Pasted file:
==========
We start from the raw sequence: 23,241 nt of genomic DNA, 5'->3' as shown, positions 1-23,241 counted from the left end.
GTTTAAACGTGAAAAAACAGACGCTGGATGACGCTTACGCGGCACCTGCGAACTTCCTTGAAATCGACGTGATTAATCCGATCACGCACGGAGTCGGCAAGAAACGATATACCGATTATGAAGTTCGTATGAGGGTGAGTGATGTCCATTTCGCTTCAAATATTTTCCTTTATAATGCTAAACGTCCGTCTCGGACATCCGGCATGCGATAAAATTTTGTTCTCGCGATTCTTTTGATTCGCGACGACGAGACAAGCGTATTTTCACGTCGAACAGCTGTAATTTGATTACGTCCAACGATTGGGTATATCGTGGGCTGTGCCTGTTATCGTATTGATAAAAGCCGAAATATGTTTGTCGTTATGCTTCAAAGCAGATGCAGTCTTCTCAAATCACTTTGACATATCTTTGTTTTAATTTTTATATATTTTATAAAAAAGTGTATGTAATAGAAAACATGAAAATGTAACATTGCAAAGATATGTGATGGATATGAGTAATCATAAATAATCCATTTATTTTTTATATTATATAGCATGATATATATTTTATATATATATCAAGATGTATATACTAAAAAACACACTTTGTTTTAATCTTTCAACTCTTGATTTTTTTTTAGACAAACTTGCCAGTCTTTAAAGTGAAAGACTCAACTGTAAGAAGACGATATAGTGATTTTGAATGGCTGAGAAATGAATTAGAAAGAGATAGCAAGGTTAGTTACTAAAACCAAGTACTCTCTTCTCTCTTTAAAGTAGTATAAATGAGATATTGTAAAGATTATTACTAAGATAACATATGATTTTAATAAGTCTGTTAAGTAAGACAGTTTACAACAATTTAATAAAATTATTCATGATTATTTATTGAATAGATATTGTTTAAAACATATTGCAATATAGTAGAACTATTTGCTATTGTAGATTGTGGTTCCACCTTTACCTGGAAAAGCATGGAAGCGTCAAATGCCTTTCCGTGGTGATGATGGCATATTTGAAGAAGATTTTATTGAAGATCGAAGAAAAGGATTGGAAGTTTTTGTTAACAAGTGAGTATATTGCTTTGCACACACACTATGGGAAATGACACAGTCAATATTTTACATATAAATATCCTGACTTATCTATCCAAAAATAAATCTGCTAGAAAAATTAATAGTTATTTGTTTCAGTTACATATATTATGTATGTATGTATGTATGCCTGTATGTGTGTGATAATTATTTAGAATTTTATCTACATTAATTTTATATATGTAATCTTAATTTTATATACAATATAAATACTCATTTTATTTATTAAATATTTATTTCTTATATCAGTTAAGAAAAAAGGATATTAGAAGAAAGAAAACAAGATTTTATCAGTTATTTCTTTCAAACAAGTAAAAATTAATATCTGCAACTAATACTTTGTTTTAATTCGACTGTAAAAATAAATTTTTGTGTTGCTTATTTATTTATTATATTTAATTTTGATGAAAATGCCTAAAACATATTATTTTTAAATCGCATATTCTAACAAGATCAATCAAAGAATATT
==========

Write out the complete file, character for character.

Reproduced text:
We start from the raw sequence: 23,241 nt of genomic DNA, 5'->3' as shown, positions 1-23,241 counted from the left end.
GTTTAAACGTGAAAAAACAGACGCTGGATGACGCTTACGCGGCACCTGCGAACTTCCTTGAAATCGACGTGATTAATCCGATCACGCACGGAGTCGGCAAGAAACGATATACCGATTATGAAGTTCGTATGAGGGTGAGTGATGTCCATTTCGCTTCAAATATTTTCCTTTATAATGCTAAACGTCCGTCTCGGACATCCGGCATGCGATAAAATTTTGTTCTCGCGATTCTTTTGATTCGCGACGACGAGACAAGCGTATTTTCACGTCGAACAGCTGTAATTTGATTACGTCCAACGATTGGGTATATCGTGGGCTGTGCCTGTTATCGTATTGATAAAAGCCGAAATATGTTTGTCGTTATGCTTCAAAGCAGATGCAGTCTTCTCAAATCACTTTGACATATCTTTGTTTTAATTTTTATATATTTTATAAAAAAGTGTATGTAATAGAAAACATGAAAATGTAACATTGCAAAGATATGTGATGGATATGAGTAATCATAAATAATCCATTTATTTTTTATATTATATAGCATGATATATATTTTATATATATATCAAGATGTATATACTAAAAAACACACTTTGTTTTAATCTTTCAACTCTTGATTTTTTTTTAGACAAACTTGCCAGTCTTTAAAGTGAAAGACTCAACTGTAAGAAGACGATATAGTGATTTTGAATGGCTGAGAAATGAATTAGAAAGAGATAGCAAGGTTAGTTACTAAAACCAAGTACTCTCTTCTCTCTTTAAAGTAGTATAAATGAGATATTGTAAAGATTATTACTAAGATAACATATGATTTTAATAAGTCTGTTAAGTAAGACAGTTTACAACAATTTAATAAAATTATTCATGATTATTTATTGAATAGATATTGTTTAAAACATATTGCAATATAGTAGAACTATTTGCTATTGTAGATTGTGGTTCCACCTTTACCTGGAAAAGCATGGAAGCGTCAAATGCCTTTCCGTGGTGATGATGGCATATTTGAAGAAGATTTTATTGAAGATCGAAGAAAAGGATTGGAAGTTTTTGTTAACAAGTGAGTATATTGCTTTGCACACACACTATGGGAAATGACACAGTCAATATTTTACATATAAATATCCTGACTTATCTATCCAAAAATAAATCTGCTAGAAAAATTAATAGTTATTTGTTTCAGTTACATATATTATGTATGTATGTATGTATGCCTGTATGTGTGTGATAATTATTTAGAATTTTATCTACATTAATTTTATATATGTAATCTTAATTTTATATACAATATAAATACTCATTTTATTTATTAAATATTTATTTCTTATATCAGTTAAGAAAAAAGGATATTAGAAGAAAGAAAACAAGATTTTATCAGTTATTTCTTTCAAACAAGTAAAAATTAATATCTGCAACTAATACTTTGTTTTAATTCGACTGTAAAAATAAATTTTTGTGTTGCTTATTTATTTATTATATTTAATTTTGATGAAAATGCCTAAAACATATTATTTTTAAATCGCATATTCTAACAAGATCAATCAAAGAATATT